It is a telling fact of history that, while Dr. King declared “eternal opposition to poverty, racism and militarism”, when the roll is called of religious leaders of yesteryear, one will not find many with such a commitment. When one then turns and focuses on the modem era and sees that by the year 2000, one-third of the minorities in the United States will be unemployable, when one sees tens of millions of black and white people wasting away in carcinogenically-drenched ZIP codes of poverty amidst unprecedented affluence and when one sees a military budget that annually devours hundreds of billions of dollars of the best resources a society possesses, one then knows with moral certainty, that on the whole, those who claim contemporary spiritual authority have not, like Dr. King, embraced their "vocation of agony" and vowed “eternal opposition to poverty, racism and militarism..” At this point, one can only recall the soul-chilling words of Martin Luther King during the terrible days of the Birmingham campaign: “I have traveled the length and breadth of Alabama, Mississippi and all the other southern states. I have looked at her beautiful churches with their lofty spires pointing heavenward. I have beheld the impressive outlay of her massive religious education buildings. Over and over again I have found myself asking: ‘What kind of people worship here? Who is their God?’”
Now it is precisely here, I believe, that Martin Luther King has made his greatest contribution to humanity. While he is normally and properly remembered for his colossal role in ending the evil of segregation in the United States, I believe his pre-eminent contribution to history will be seen to be that he publicly clarified the authentic nature of the Deity for a humanity given over to the blasphemy of identifying the ghoulish god of homicide with the one true God.
God is the heart of the matter no matter what the matter is. If our notion of "what kind of God is God" is wrong, then our ideas on what God expects of us will be wrong. If our understanding of the nature of God is erroneous, then our understanding of the purpose for which we have been given existence will be erroneous.
The God of Martin Luther King is the same God as the God who is proclaimed by Jesus Christ and He is a God who rejects what a large part of Christianity and what a large part of the other religions of the world teach as acceptable human behavjor. When reflecting on what was the nature of the Ultimate Good, Dr. King said: “What is the summum bonum of life? I think I have discovered the highest good. It is love. This principle stands at the center of the cosmos. As John says, 'God is love.' He who loves is a participant in the being of God. He who hates does not know God." But, for Martin King, the New Testament teaching that the Eternal God is Love, Jesus' teaching that the Almighty God is Abba, carries immediate and imperative obligations toward one's fellow human beings. It means, he insisted, that: “There is no graded scale of essential worth (among people); there is no divine right of another. Every human being has etched in his or her personality the indelible stamp of the Creator. Every person must be respected because God loves him or her. The worth of an individual does not lie in the measure of his intellect, his racial origin or his social position. Human worth lies in relatedness to God. An individual has value because he or she has value to God.”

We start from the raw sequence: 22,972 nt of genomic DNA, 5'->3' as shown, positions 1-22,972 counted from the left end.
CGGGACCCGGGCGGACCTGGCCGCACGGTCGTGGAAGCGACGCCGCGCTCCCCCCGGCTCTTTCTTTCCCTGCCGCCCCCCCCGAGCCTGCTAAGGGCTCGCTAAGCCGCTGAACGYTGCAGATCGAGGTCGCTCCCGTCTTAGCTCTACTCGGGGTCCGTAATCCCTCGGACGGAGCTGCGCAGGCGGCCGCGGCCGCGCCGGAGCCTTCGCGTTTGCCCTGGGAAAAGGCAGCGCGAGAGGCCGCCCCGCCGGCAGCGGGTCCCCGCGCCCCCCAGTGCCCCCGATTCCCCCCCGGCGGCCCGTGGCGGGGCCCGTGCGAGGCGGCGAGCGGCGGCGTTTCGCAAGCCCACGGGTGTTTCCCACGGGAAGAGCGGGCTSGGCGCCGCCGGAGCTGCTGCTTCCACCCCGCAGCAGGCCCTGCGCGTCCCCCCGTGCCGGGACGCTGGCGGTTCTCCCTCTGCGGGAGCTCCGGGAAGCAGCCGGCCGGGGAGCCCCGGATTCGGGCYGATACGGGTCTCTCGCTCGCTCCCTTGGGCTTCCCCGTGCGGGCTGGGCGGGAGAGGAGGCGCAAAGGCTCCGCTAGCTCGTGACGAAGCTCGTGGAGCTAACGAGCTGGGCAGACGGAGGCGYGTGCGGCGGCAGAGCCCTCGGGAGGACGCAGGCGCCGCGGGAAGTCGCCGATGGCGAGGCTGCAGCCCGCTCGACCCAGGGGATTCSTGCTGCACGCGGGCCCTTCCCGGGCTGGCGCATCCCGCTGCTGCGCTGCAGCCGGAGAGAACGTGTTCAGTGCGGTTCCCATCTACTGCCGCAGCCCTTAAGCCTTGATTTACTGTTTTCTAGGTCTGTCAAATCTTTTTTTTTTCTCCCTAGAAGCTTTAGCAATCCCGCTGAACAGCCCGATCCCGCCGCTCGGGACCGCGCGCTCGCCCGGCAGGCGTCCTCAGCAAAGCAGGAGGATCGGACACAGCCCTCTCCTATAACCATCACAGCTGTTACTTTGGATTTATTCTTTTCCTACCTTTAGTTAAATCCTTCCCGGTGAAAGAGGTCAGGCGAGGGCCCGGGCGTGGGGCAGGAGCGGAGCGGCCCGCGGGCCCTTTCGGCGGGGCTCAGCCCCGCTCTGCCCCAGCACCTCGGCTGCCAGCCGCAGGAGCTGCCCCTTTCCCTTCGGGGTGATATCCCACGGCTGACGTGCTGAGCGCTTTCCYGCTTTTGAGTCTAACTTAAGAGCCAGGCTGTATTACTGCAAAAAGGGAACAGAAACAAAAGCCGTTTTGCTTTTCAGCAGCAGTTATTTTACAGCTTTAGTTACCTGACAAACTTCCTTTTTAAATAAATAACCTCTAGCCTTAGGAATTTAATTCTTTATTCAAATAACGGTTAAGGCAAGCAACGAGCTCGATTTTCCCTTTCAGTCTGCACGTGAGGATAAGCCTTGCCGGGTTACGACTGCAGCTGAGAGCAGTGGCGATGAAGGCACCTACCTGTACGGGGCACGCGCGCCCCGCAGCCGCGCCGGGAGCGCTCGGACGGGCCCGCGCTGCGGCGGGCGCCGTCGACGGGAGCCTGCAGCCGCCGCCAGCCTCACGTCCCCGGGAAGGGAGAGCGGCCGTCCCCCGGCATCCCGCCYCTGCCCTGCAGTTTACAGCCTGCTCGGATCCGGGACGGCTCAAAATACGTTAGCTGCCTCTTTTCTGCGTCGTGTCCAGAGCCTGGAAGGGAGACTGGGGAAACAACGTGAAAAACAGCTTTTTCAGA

It was this consciousness that "God is love," "Father of all," that produced that two-edged sword of a question to the pastors of Birmingham: “What kind of people worship here? Who is their God?” From the Gospel it was obvious to Rev. Martin Luther King that “we love people not because we like them, not because their attitudes and ways appeal to us, but because God loves them." "Christian" racism, militarism and systematically-maintained poverty were therefore choices based on a contempt for Jesus and for the God who is love. They were theologies that tried to place the demonic under Divine patronage. They were contorted Christian stances that on the one hand worshiped the Father and Jesus and on the other hand refused to love those whom the Father and Jesus loved as the Father and Jesus taught they should be loved.